Wednesday, April 30, 2014

  • Is Obama’s foreign policy doctrine working?
    Little progress on a broad Pacific trade agreement and challenging dynamics in Ukraine and the Mideast peace process have prompted new criticism for President Obama’s foreign policy. Gwen Ifill gets reaction from Nicholas Burns of Harvard University, Trudy Rubin of The Philadelphia Inquirer and retired Col. Andrew Bacevich from Boston University.
    Original Air Date: April 30, 2014
  • Seattle restaurants torn over minimum wage hike
    Seattle’s push to raise the minimum wage to $15 has left owners and workers in the city’s restaurant industry conflicted. Caught between moral pressure on the one hand, and market pressure on the other, many businesses warn that such a hike could cut benefits and raise prices. Economics correspondent Paul Solman reports from Seattle.
    Original Air Date: April 30, 2014
  • Lab using RC cars to build a better autonomous vehicle
    A robotics lab at George Washington University in Washignton, DC is using 3-D computer vision in a number of projects all focused on allowing machines to understand the world around them.
    Original Air Date: April 30, 2014
  • Actor Bryan Cranston answers your questions
    Bryan Cranston, of "Breaking Bad" fame and now star of the Broadway play, "All the Way," answers a few questions sent to NewsHour from viewers like you.
    Original Air Date: April 30, 2014

Tuesday, April 29, 2014

  • Supreme Court considers warrantless searches of cellphones
    The Supreme Court heard arguments in two cases that challenge whether the personal data held on cellphones should be fair game for law enforcement when a suspect is placed under arrest. Gwen Ifill talks to Marcia Coyle of The National Law Journal, who was in the courtroom.
    Original Air Date: April 29, 2014
  • Approaching elections, Iraq faces violence and division
    Iraqis are preparing to go to the polls in the first national elections since American forces withdrew. However, as the government faces a resurgence of al-Qaida-linked groups, fears intensify that security forces are losing their grip on a key part of the country. Journalist Jane Arraf reports from Baghdad.
    Original Air Date: April 29, 2014
  • Scholar fights archaeological looting in Egypt
    In the aftermath of Egypt's 2011 revolution and resulting political turmoil, the nation's treasured antiquities have been increasingly under threat of looting, vandalism and violence. In our series Culture at Risk, Jeffrey Brown examines the emergency facing Egypt’s rich archaeological heritage and one scholar’s efforts to publicize the problem.
    Original Air Date: April 29, 2014
  • Colleges under pressure to combat sexual assault
    The Obama administration ramped up pressure to confront sexual assault within American colleges amid mounting nationwide effort to hold colleges and universities accountable. Amherst College president Carolyn "Biddy" Martin, Andrea Pino of End Rape on Campus and Alison Kiss of the Clery Center for Security on Campus join Judy Woodruff to evaluate the recent progress and what more needs to be done.
    Original Air Date: April 29, 2014
  • NBA players unite to oppose Clippers owner Sterling
    The National Basketball Association took its toughest stance ever against a team owner when it banned Los Angeles Clippers’ Donald Sterling as punishment for racist remarks. Gwen Ifill talks to William Rhoden of The New York Times and Charles Pierce of Grantland about the impact of players standing together on this issue, as well as how the league has dealt with Sterling’s racism in the past.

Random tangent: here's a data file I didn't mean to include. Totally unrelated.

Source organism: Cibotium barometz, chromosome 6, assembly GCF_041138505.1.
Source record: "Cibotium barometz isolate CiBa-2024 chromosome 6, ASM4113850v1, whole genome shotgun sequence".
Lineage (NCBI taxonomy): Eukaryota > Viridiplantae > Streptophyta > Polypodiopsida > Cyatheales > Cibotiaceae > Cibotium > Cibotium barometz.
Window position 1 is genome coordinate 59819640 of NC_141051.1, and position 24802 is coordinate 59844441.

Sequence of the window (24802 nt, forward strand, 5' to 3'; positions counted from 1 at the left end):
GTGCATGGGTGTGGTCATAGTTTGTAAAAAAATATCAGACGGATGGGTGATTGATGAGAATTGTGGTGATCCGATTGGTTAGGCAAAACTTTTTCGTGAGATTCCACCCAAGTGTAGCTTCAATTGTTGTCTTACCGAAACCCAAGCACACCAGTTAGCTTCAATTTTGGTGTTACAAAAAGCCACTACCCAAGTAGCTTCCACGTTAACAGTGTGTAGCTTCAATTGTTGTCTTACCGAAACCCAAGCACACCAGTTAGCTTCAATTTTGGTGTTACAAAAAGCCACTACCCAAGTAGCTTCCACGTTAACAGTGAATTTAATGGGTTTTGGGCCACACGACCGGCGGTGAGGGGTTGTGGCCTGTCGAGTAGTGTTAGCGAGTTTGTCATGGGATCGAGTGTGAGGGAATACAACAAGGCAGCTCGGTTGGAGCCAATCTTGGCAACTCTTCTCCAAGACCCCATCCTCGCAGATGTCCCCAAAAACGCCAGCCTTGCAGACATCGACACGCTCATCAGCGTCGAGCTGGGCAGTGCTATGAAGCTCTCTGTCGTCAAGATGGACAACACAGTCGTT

Original Air Date: April 29, 2014
  • Biden announces guidelines to prevent college sex assault
    The White House Task Force to Protect Students from Sexual Assault stated, in a report released Tuesday entitled “Not Alone,” that they aim to fight, prevent and bring more transparency to campus sexual assault crimes, which are currently underreported in the United States due to victims “left feeling isolated, ashamed or to blame.”
    Original Air Date: April 29, 2014
  • NBA commissioner announces fine, lifetime ban for Sterling
    NBA commissioner Adam Silver spoke Tuesday regarding racist comments attributed to Los Angeles Clippers owner Donald Sterling. The statement came amid mounting pressure from the league’s own players to take strong action against Sterling.
    Original Air Date: April 29, 2014
  • The Jewish treasures in Saddam Hussein's basement
    Doris Hamburg, Director of Preservation Programs at the U.S. National Archives at College Park, Maryland, and Mary Lynn Ritzenthaler, Chief of the Document Conservation Laboratory, share the dramatic and heroic story of how these historic materials were found and rescued from the basement of Saddam Hussein's intelligence headquarters, and how the National Archives is preserving them.
    Original Air Date: April 29, 2014

Monday, April 28, 2014

  • Is GDP the wrong yardstick for measuring prosperity?
    Gross domestic product, the total dollar value of goods and services sold in the U.S., has become fundamental to American economic policy. But there are other essential assets, qualities and conditions that GDP can't measure, like the health of the environment or society. Economics correspondent Paul Solman looks at another way of measuring progress that takes more of these variables into account.
    Original Air Date: April 28, 2014
  • What’s driving gains in high school graduation rates?
    The graduation rates for American high schools have reached 80 percent, according to a report based on statistics from the Department of Education. Jeffrey Brown discusses the milestone and the work that lies ahead with John Bridgeland of Civic Enterprises, an author of the report.
    Original Air Date: April 28, 2014
    The Education Department said Tuesday that the high school graduation rate rose slightly to 82 percent. Photo by Jahi Chikwendiu/The Washington Post
  • U.S. sanctions Putin associates to force ‘clear choice’